EPA begins nationwide market surveillance to check sale of banned chemicals

epa begins nationwide market surveillance to check sale of banned chemicals
Mr Henry Kwabena Kokofu

The Environmental Protection Agency (EPA) has commenced a nationwide market surveillance to check the sale of DDT-infected foods, especially watermelon.

It follows a research by scientists at the Kwame Nkrumah University of Science and Technology (KNUST), which found unacceptable levels of pesticide residues in watermelon on the market in the Mampong Municipality of the Ashanti Region.

Although the organochlorine pesticides are banned for agricultural use, some have been found to be using them, something which has adverse health effects on consumers.

Children have been found to be at higher risk of suffering adverse health effects, including cancer, if they consume the fruits regularly.

Reacting to this, the Chief Executive Officer (CEO) of EPA said investigations are being conducted into the matter.

Dr. Henry Kwabena Kokofu said his outfit would be collaborating with the Police and other stakeholders to undertake the exercise.

“Few months ago, EPA was on the ground [and] they seized some of these products in Techiman. Currently, the Ashanti Region EPA is undertaking market survey of some of these [products].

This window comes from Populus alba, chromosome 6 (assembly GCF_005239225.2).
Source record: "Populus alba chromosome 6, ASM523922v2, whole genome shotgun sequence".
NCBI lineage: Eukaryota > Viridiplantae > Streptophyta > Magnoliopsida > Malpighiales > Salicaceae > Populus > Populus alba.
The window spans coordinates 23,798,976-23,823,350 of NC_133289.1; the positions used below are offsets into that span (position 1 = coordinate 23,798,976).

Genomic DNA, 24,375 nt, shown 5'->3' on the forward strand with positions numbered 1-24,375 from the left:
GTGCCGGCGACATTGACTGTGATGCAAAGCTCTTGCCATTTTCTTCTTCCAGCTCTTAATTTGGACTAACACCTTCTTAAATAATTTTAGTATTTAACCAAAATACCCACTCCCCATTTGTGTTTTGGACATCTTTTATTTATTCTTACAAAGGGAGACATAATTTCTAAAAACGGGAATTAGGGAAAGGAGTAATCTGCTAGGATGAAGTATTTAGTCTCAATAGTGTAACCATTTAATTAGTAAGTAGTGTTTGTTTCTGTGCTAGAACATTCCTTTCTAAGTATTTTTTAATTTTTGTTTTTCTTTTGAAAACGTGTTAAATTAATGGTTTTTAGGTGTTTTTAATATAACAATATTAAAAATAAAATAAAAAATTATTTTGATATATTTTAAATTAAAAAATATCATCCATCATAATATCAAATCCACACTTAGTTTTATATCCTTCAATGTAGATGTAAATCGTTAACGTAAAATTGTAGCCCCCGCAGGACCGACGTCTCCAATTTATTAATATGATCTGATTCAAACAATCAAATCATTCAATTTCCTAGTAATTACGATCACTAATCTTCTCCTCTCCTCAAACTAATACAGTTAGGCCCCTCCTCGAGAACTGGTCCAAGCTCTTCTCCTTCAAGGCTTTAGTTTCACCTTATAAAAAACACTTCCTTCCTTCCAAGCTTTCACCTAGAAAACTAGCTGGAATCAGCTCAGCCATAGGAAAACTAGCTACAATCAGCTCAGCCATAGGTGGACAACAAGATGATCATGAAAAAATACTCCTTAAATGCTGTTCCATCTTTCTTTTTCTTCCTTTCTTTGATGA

“It is not Mampong alone. The mapping of agrochemical use started mostly within the Ashanti Regional enclave, leading Bono and Bono East regions. The next place of prominence has do with the Northern Region,” he said.

He assured that all such areas would be keenly supervised to clamp down on the use of, and illegal importation and distribution of the substances.

Meanwhile, the Programmes Manager of the Peasant Farmers Association, Dr. Charles Nyaaba, noted that poor supervision, lack of enforcement of the law and ignorance may be accounting for the continuous use of the banned and unlicensed chemicals.

He claimed farmers do not receive any form of education which can help them understand the proper way of applying the pesticides.

“In terms of even the application, where some harmful chemicals are banned from being used, farmers sometimes use it without even knowing that these chemicals are banned,” he added.

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